A Soundcard Digimode Interface

Here is another twist on a DIY digital interface. It can be used for AFSK, PSK, voice keyer etc. Additionally it can key a rig for CW… a neat addition.

Many years ago I wanted to test RTTY and the new digital modes. Not too seriously, with a simple interface in KISS (Keep It Simple Stupid) style. There is nothing to improve, except my awful PCB design matched to the box I discovered in my junk store.For AF isolation I used small transformers made by Neutrik AG of unknown type with 1kohm/1kohm ratio with wire leads. For the keying circuit, another transformer with the ratio 1kohm/10kohm. The optocouplers can be of any type, however they must be able to key the CW, FSK and PTT inputs of your radio.The receive signal path
is very simple, just an isolating transformer accompanied by a voltage divider for coarse AF level adjustment.The transmitting signal path

  • PSK, MT63 and other modes using microphone input – is the same as above. A trimpot is used for coarse level adjustment, just to prevent the radio AF input (mic or ACC) from overloading
  • FSK RTTY – optocoupled keying output for FSK (if available). If your software does not provide true keyed FSK output or your old radio does not offer a FSK input, you can’t use it and use the CW signal path (see below)
  • CW – many programs can be used for ultra-high speed CW keying (up to 200 WPM) using a simple trick – the CW is generated with the sound card and the output signal is rectified. The resulting voltage drives a switching transistor which can key the radio in usual way. The same trick can be used for „pseudo FSK“ (see fldigi by W1HKJ, http://www.w1hkj.com/Fldigi.html). In this interface, the souncard output is switched (S1 in the schematic) either to the isolating transformer for the modes using the microphone (or other AF) radio input or to another transformer (this one is different, also a swiss Neutrik AG product but with the ratio 1kohm/10kohm, the high-Z side is connected to the rectifier) feeding an usual bridge rectifier driving a switching transistor. The capacitor C4 is rather critical, the value is a matter of experimentation. In my case, 47 nanofarads (.047) was appropriate.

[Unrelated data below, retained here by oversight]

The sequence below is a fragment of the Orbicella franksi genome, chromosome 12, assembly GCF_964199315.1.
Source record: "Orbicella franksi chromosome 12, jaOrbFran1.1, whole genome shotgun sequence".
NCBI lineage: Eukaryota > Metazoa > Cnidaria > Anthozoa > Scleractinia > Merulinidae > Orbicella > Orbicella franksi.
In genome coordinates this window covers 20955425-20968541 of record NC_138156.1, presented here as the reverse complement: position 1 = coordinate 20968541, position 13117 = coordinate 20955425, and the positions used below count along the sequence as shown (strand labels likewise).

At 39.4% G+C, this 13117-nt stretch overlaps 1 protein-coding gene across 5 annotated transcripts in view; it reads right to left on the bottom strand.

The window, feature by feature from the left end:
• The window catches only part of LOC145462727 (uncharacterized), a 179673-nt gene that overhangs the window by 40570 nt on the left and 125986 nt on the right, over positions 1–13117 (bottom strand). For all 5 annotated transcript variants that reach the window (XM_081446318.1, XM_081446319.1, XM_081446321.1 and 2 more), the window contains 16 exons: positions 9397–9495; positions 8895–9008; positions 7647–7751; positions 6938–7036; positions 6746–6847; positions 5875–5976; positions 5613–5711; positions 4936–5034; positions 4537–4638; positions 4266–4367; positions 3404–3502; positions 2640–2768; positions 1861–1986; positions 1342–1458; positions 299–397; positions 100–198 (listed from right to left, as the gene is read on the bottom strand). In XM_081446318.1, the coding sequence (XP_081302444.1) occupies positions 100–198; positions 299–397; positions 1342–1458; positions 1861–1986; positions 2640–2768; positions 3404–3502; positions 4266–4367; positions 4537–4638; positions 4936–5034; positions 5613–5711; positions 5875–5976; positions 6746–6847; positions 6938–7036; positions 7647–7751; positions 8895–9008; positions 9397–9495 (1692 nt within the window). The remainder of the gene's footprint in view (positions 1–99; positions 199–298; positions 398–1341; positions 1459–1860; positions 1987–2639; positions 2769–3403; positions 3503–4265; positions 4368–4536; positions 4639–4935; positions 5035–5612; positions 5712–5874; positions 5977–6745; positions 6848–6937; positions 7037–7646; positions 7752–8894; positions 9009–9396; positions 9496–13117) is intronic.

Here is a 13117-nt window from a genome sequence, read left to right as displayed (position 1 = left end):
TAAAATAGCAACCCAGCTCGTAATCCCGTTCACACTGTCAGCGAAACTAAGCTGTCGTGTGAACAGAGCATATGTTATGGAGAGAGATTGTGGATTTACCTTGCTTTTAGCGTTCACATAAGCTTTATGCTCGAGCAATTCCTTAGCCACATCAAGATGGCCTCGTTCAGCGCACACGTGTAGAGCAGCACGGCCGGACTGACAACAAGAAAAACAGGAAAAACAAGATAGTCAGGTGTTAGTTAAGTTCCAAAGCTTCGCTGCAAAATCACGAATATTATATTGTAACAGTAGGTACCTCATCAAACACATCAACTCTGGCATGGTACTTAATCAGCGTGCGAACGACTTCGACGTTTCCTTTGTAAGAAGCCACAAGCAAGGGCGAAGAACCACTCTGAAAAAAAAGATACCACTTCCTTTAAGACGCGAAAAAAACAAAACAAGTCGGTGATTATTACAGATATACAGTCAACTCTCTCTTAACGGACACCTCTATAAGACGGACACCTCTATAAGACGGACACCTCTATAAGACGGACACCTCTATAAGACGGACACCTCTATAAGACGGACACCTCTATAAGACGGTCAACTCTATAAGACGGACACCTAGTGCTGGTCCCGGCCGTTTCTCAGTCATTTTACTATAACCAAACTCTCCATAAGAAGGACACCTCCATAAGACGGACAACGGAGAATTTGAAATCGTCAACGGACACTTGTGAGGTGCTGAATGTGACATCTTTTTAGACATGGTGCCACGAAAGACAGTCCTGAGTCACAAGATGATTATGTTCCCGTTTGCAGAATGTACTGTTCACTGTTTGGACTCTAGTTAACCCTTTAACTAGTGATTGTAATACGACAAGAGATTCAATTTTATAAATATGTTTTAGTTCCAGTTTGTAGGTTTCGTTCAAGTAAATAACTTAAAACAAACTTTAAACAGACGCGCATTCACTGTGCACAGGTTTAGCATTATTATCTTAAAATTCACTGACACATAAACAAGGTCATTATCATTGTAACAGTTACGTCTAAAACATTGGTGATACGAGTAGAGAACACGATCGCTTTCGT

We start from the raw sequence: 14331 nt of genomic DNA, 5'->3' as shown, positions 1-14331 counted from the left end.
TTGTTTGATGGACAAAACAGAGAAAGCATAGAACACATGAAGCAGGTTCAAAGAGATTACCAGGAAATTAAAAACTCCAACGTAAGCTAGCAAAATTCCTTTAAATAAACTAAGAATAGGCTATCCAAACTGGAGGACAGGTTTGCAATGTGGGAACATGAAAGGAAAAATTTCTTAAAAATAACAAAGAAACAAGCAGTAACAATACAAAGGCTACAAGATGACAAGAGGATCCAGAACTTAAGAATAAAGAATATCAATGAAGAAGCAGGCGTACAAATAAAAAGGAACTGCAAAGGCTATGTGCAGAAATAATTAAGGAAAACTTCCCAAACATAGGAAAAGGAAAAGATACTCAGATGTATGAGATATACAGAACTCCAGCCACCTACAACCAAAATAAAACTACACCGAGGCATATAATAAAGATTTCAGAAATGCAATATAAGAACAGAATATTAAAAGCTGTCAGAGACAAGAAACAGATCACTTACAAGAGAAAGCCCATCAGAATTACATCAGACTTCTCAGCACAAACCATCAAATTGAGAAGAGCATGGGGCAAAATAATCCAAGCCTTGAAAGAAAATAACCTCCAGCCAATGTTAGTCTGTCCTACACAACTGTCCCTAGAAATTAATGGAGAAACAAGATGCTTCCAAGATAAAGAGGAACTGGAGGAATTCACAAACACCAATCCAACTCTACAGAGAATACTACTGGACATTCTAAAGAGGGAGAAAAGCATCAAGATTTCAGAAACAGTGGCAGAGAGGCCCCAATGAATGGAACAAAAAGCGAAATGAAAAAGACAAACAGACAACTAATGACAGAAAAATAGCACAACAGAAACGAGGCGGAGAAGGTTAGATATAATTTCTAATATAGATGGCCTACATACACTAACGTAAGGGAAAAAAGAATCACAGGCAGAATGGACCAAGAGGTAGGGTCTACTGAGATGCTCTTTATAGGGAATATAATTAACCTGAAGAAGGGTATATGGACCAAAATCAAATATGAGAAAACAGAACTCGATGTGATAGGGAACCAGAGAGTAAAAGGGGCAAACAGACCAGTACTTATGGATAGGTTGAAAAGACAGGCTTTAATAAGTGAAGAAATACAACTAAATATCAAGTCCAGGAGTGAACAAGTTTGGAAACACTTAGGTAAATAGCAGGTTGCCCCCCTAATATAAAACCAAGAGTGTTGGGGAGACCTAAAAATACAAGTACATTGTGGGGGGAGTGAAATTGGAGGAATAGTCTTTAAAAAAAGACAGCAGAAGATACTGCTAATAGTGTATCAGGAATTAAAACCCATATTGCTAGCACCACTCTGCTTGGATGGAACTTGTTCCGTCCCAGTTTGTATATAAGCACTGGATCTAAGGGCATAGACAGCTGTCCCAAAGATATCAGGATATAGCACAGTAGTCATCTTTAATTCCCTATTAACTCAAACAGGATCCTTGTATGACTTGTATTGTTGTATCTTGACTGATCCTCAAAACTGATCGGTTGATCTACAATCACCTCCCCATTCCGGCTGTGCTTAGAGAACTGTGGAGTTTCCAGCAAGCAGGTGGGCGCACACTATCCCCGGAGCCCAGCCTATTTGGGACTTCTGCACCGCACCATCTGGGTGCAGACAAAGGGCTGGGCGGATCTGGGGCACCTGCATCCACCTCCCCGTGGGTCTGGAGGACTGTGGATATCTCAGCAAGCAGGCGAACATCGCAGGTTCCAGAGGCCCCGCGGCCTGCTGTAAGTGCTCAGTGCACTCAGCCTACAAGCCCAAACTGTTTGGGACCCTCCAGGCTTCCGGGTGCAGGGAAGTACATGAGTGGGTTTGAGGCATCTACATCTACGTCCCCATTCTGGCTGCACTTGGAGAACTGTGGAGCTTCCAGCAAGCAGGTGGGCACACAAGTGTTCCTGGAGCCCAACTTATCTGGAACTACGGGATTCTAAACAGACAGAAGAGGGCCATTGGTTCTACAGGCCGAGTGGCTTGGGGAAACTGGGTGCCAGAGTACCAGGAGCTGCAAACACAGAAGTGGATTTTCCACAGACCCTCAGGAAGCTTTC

• PTT – another optocoupled output.
OK1RR Interface Schematic
Fig. 1. The schematic
OK1RR Interface Bottom
Fig. 2. The PC board pattern. Actual board size is 135 x 80 mm. This is a copper side view, good for PCB fabrication
OK1RR Interface Top
Fig. 3. The component layout (component side view).


  • The radio ground a the sound card ground (computer fround) must be kept away! The common trouble is lack of isolation (ground separation) resulting in audio hum, poor S/N ratio and unreliable port keying. Probably the best guide to overcome the ground isolation and common mode problems is the „RFI, Ferrites, and Common Mode Chokes For Hams“ by Jim Brown, K9YC (PDF download from http://www.audiosystemsgroup.com/RFI-Ham.pdf – a must have!). Don’t forget the ferite chokes on all cables!
  • Some optocouplers can’t key the radio inputs, also some radios are known to have such problems. It is not a matter of the optocoupler gain but its output device (a transistor or a Darlington). Any optocoupler in its ON state represents a resistance in order of 3 – 15 ohms. Connect a 10 ohm resistor across the radio input (key, PTT, FSK) and watch the response. If the input is not keyed (or the output power is low), a solid state relay might help. The NAIS AQW210EH are good but rather expensive, but they are pin compatible with most optocouplers.
  • Another source of problems can be the cable from computer port. The interface is universal but the cable not. Be careful of output signals where they are, on which pin! Most programs allowing to use RTS, DTR or BOTH for the PTT signal.

A PDF copy of this article is here.